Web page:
Collyweston slate mine re-opens for Bodley’s repairs

Bodley’s roof is partially in disrepair. Photo: Claude N. Smith Ltd.
Bodley’s roof is partially in disrepair. Photo: Claude N. Smith Ltd.

As part of the College’s Strategic Infrastructure Programme, Bodley’s Court will be re-roofed in 2018 in order to replace the stone slating which has delaminated since being laid in 1893.

Bodley’s Court has housed hundreds of students, including Alan Turing, but is now in need of both external and internal renovation.

In order to preserve its listed building status, Historic England stipulates the importance of using slate ideally from the Collyweston mine to replace the roof, due to the local historical significance of the material, and replacing like for like.  This building has mostly Collyweston slate, as have many other buildings in Cambridge, perhaps the most iconic example being the Round Church on Bridge Street.  It is intended that the entire roof will be laid with the new stone, once extracted and split, in 2018.

The Collyweston mine, located in Northamptonshire, was re-opened with the support of King’s College and expressly for the Bodley’s roof slate extraction. The new seam holds approximately ten years supply, of which two years’ resource is needed for the project in its entirety. Extraction will commence in mid-January 2017, after which the stone blocks will be weather-proofed and split using an innovative ‘freeze-thaw’ method, which will emulate the natural annual lamination process of the seasons.  Thus a typical three year process can be reproduced in as many weeks, although the process in this case will be conducted at a more manageable and sympathetic pace.

The Clerk of Works, Shane Alexander, outlines the process:

“there is evidence that Collyweston stone (limestone) slate was used as far back as the Romans, slate is generally split into thicknesses by a skilled person using a hammer and chisel. Collyweston differs from this process by traditionally leaving the damp log (section of mined wet stone) on a bed of shale in the open air, to allow a natural splitting occurrence. This is achieved by allowing the log to freeze/thaw causing the layers (strata) to fracture, before using a cleaving hammer to pull the layers apart. Back in April 2014 Historic England recognised a shortage in supplying Collyweston slate for listed buildings, and tried to replicate the freeze method by placing the damp logs into a commercial freezer - the trials for this worked so well that several of the remaining mines have adopted this method, including Collyweston. We are also in discussion with the local conservation officer to install a secondary glazed unit for approval, keeping the appearance of the leaded windows from the outside the same (also due for refurbishment during the works), whilst improving the thermal loss.”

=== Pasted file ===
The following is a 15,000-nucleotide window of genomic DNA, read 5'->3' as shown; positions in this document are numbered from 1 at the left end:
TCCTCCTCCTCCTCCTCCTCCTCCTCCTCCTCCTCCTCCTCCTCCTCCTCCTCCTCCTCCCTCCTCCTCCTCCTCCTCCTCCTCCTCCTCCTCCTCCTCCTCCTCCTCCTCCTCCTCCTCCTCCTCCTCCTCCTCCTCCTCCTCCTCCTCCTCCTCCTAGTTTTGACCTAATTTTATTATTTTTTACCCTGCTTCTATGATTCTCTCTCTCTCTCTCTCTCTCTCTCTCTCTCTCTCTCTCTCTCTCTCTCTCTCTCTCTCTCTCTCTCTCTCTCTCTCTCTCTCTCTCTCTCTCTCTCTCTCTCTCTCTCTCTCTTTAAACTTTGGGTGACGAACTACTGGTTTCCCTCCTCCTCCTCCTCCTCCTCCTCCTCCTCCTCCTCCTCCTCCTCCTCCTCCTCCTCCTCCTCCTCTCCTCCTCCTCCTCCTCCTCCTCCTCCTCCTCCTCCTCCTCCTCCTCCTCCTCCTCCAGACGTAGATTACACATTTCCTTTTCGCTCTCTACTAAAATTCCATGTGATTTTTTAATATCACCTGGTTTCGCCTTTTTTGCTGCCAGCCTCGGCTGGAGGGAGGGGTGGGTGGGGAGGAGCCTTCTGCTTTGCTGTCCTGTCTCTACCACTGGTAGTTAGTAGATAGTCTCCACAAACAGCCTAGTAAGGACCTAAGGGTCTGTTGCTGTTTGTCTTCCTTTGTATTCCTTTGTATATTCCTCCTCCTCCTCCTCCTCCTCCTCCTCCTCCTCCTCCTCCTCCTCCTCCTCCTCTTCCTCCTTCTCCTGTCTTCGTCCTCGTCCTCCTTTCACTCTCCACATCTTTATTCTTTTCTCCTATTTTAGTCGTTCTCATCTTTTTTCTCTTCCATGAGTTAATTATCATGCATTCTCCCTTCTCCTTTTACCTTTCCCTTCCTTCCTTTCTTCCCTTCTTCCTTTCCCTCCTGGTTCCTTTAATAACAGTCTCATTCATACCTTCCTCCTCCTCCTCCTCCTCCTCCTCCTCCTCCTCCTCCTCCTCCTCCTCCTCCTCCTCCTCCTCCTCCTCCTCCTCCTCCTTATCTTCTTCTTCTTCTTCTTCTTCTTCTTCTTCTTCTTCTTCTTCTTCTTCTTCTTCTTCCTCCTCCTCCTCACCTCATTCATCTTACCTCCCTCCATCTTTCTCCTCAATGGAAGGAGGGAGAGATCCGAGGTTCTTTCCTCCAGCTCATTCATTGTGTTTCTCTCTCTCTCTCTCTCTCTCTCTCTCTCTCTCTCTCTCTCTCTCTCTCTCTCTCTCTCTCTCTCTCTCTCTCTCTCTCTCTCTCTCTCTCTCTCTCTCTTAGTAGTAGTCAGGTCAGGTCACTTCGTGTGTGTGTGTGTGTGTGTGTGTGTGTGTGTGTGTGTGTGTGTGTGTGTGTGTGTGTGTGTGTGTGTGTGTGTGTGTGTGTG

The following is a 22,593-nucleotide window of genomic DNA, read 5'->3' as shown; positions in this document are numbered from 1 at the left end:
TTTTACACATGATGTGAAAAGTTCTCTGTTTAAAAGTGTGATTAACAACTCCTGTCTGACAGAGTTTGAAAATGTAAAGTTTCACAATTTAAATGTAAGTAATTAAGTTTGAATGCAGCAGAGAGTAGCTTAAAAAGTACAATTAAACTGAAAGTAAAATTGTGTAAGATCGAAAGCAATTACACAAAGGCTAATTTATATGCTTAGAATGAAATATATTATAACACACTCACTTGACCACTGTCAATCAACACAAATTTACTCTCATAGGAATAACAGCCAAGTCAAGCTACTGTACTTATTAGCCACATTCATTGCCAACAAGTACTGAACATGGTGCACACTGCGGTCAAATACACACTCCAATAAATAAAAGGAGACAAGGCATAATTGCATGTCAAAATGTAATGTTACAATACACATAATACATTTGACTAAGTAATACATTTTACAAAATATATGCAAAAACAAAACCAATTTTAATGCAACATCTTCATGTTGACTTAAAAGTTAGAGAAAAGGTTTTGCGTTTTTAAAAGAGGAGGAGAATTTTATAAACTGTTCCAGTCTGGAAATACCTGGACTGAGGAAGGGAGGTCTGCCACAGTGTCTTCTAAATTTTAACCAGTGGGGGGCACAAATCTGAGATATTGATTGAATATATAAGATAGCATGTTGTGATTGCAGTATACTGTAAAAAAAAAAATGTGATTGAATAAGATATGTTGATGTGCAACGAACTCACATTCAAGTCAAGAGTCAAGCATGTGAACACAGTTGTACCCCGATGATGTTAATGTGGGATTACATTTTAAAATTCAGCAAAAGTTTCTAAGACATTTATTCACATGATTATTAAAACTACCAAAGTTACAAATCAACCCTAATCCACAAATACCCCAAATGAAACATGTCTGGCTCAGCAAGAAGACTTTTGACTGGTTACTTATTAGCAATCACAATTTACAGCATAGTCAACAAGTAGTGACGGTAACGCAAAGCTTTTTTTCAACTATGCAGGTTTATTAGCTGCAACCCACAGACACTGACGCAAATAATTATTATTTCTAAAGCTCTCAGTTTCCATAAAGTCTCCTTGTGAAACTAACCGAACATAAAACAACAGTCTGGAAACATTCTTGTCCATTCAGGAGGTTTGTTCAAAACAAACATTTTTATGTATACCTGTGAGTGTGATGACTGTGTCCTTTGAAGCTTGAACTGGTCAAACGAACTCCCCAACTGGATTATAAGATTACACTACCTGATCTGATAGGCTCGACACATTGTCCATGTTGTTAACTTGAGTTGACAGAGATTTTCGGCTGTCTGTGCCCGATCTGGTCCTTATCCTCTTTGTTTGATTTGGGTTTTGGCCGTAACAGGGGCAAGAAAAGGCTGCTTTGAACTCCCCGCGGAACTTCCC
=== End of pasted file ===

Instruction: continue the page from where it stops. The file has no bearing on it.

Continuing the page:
The Domus Bursar, Phil Isaac, oversees buildings management:

“this is one of approximately forty projects in the Buildings Portfolio of change, ranging from boiler replacement project to re-roofing Bodley’s, the Library, the Great Hall and then on to more ambitious projects such as new accommodation for Graduate students and an extremely exciting and ambitious project in the Chetwynd Courtyard.”

Look out for updates on the building’s programme in upcoming issues of King’s Parade. If you want to learn how you can support the buildings project at King’s, please get in touch with the Director of Development, Lorraine Headen (email to:lorraine.headen@kings.cam.ac.uk).

Read the history of Collyweston mining on the slater’s website: http://www.claudesmith.co.uk/

19 December 2016